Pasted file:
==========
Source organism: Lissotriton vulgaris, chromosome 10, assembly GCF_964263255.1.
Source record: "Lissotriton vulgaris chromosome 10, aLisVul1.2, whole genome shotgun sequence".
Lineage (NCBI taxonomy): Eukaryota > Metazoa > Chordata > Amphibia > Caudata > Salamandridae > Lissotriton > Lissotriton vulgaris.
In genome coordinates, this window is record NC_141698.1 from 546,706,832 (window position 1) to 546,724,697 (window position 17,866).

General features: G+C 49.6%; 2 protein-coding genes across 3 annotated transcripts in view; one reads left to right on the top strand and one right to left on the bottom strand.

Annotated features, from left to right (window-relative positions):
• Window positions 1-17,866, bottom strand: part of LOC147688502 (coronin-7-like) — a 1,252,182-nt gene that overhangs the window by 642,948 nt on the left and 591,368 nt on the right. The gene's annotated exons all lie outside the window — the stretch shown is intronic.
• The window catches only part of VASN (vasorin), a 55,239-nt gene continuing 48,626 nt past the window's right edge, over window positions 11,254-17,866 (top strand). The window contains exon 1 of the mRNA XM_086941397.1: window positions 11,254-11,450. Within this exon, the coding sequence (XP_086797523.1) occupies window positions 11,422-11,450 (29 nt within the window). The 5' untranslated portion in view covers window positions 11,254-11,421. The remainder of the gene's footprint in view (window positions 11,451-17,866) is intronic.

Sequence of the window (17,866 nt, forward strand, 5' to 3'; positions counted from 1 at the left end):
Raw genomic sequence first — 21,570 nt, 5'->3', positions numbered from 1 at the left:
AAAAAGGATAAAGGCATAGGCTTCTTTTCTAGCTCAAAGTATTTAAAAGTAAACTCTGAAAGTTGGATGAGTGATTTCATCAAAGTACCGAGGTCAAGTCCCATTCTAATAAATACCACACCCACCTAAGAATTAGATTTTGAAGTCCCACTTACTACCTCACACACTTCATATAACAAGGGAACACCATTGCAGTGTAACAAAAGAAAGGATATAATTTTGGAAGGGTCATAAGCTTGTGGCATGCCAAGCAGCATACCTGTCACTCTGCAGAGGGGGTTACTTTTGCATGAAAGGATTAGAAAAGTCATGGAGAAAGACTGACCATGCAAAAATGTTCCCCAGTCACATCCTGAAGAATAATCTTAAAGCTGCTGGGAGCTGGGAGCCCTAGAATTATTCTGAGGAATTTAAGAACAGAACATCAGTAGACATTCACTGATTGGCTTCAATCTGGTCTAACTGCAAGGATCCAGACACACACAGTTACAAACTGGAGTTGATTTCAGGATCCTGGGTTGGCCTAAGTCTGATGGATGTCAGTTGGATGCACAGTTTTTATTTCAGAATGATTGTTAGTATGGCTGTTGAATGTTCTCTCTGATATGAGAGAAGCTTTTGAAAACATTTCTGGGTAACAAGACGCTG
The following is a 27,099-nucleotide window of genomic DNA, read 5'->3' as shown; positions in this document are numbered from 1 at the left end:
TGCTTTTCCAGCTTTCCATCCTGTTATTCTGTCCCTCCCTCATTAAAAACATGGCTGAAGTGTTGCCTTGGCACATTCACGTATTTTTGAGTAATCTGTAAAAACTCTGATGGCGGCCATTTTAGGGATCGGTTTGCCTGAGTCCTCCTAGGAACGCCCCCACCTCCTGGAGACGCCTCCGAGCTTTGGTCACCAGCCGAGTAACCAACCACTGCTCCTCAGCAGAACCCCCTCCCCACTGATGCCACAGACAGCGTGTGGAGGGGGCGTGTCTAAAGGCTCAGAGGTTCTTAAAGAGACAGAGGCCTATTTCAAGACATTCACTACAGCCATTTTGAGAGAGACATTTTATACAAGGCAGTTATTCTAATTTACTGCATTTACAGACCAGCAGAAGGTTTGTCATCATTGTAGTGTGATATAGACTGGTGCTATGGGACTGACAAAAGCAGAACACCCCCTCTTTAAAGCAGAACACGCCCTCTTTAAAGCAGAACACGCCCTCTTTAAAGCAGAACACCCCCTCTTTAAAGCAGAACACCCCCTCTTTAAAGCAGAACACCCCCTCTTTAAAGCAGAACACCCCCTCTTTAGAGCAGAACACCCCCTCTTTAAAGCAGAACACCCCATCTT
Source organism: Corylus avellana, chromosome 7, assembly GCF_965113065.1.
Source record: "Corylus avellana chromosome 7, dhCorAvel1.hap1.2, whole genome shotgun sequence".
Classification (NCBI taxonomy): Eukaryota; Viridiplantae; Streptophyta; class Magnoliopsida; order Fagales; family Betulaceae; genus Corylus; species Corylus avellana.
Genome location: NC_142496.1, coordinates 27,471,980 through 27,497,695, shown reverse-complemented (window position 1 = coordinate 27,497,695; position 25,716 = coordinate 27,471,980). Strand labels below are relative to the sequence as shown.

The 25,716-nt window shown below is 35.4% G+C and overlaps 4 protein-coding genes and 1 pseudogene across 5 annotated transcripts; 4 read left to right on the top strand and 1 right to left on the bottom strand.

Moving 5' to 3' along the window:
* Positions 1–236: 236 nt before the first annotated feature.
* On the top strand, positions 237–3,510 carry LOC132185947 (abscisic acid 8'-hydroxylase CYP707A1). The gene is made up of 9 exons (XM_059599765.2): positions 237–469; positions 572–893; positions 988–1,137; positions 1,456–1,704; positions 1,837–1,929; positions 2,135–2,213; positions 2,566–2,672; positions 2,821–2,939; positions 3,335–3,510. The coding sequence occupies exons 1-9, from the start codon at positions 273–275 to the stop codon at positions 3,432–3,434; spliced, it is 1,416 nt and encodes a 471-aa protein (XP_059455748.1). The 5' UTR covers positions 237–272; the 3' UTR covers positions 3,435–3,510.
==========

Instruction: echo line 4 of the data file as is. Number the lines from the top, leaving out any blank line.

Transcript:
In genome coordinates, this window is record NC_141698.1 from 546,706,832 (window position 1) to 546,724,697 (window position 17,866).